Kate Kane

Managing Director of the Springfield Office of the Northwestern Mutual Financial Network

Kate Kane

Kate Kane

Kate Kane was talking about Worcester, and, more specifically, her efforts to help create an extension of the program Dress for Success, which provides a set of clothes to underprivileged women for a job interview or their first day on a new job, in that city.

“It was a huge chore,” said Kane, managing director of the Springfield office of the Northwestern Mutual Financial Network. She was born in the Worcester area and worked there for some time, and her father was a “Worcester boy.” But she still found herself treated like an outsider in this endeavor, which made it hard to get things done.

“It’s a very closed community … people are very suspicious of those who did not grow up there,” she said, proffering the theory that this attitude likely results from that city’s historic competition with Boston. “I was out there for five years trying to start this charity — I was trying to give something away, and they made it so hard.

“It’s a very interesting experience trying to break through in that market, which is not at all like Springfield,” she continued. “Here, from the get-go, it’s been very easy to meet people, very easy to get involved; people welcome your help.”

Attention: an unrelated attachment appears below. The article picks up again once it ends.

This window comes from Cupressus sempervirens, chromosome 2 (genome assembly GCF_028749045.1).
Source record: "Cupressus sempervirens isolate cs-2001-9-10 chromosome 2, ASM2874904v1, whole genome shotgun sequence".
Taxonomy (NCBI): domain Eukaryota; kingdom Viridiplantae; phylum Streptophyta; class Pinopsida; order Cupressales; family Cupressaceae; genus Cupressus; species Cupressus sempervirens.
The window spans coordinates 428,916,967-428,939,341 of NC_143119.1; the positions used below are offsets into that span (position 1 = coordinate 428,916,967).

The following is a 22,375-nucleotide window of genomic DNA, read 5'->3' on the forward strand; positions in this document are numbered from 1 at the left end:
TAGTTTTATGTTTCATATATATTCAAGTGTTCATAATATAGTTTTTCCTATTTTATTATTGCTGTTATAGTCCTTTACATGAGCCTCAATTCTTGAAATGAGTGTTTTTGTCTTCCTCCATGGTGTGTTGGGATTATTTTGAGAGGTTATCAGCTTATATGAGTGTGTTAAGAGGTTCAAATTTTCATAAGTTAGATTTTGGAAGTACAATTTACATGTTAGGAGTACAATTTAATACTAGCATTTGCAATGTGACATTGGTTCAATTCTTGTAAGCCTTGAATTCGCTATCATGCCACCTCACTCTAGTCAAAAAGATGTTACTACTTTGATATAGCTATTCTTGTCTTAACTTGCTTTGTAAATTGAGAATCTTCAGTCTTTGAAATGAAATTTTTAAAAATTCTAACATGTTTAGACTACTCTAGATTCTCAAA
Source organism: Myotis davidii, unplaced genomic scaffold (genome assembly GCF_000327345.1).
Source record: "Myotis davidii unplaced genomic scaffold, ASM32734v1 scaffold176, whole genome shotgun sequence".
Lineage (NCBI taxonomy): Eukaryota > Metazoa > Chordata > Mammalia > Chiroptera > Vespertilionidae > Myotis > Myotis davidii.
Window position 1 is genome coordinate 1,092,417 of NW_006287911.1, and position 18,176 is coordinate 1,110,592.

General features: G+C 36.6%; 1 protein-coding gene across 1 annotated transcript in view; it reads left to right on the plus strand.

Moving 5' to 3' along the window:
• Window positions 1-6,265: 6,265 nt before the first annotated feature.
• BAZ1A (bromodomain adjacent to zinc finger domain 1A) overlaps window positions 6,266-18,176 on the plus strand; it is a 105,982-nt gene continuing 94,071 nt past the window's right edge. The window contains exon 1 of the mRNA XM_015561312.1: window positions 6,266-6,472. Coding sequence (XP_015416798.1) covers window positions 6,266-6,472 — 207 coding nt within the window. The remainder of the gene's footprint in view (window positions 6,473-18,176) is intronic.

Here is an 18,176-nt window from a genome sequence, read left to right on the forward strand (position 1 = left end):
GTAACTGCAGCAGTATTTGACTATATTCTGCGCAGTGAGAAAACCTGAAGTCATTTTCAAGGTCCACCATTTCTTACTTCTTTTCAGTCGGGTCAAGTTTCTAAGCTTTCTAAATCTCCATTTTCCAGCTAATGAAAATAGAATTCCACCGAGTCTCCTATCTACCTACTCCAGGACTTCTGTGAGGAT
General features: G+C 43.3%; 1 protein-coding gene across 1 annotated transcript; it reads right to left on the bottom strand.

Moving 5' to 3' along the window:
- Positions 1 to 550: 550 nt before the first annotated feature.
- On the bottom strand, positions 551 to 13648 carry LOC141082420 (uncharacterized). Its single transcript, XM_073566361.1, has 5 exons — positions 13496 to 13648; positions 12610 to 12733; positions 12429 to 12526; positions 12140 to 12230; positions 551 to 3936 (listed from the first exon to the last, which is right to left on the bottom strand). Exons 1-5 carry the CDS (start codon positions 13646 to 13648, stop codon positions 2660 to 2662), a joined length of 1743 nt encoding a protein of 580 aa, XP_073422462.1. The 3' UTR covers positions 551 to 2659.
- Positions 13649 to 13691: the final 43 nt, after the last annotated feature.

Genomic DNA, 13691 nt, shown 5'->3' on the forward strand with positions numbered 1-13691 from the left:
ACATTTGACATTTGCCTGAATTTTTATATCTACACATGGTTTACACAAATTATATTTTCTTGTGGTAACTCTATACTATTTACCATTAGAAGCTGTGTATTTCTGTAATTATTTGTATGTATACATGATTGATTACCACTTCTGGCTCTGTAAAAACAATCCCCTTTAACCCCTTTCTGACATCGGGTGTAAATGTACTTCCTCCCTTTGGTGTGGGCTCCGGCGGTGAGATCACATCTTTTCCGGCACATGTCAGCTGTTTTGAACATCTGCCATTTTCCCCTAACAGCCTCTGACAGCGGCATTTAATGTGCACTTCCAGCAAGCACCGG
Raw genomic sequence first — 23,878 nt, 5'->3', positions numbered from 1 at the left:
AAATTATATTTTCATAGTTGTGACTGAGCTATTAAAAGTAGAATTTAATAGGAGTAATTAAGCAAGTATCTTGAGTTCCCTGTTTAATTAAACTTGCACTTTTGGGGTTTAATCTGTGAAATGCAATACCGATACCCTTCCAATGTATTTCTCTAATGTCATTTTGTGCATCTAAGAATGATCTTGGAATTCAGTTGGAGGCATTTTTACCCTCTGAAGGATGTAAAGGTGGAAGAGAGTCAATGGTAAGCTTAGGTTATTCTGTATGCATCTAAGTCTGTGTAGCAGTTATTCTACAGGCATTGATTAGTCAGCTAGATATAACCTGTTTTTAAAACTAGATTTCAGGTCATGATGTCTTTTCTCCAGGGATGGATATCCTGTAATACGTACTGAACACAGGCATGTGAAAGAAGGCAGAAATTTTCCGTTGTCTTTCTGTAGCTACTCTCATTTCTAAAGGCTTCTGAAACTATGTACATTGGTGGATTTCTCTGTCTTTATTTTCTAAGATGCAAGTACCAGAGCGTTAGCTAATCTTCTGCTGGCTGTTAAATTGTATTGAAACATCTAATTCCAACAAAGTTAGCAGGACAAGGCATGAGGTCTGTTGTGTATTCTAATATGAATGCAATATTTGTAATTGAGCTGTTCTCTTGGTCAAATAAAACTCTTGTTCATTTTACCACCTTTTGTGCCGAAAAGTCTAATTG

For persevering in Worcester (that Dress for Success facility is finally slated to open in a few months), and for taking full advantage of the opportunities she’s been given to give back to the community in Western Mass., Kane has been named to the inaugural class of Difference Makers by BusinessWest. And it’s not just the long list of groups she serves — from Dress for Success to the Sisters of Providence Health System; from the Women’s Fund of Western Massachusetts to the Andrew M. Scibelli Enterprise Center at the Technology Park at STCC — but also the attitude she brings toward that work that has brought her this distinction.

“What I’ve tried to do is have a consistent orientation to the things I do,” she said. “One of those things is a sense of economic justice and helping people who haven’t been given the tools to learn about money and finances, and really try to provide them access to those tools.”

She says that people in her capacity and who possess her skills have a moral responsibility to find ways to utilize those skills to help those less fortunate. She told BusinessWest that she gives — time, energy, and expertise — but also receives back.

“To me, it’s about the gift,” she explained. “I’m giving the gift of my time, but in return for that I’m getting the gift of all these lessons that I get to learn.”

Kane was still planning to pursue a career in teaching when, soon after graduating from Vassar, she took a job in the Worcester office of Northwestern Mutual in 1986. But she adjusted her career plans in only a few short months.

She would still become a teacher, in a number of ways, but the setting and the actual work would be much different. She’s in the financial-services sector, not academia, and instead of English literature, she’s teaching sales professionals how to reach their maximum potential. She does so by taking them out of their comfort zone and imploring them to continually seek new and greater and challenges.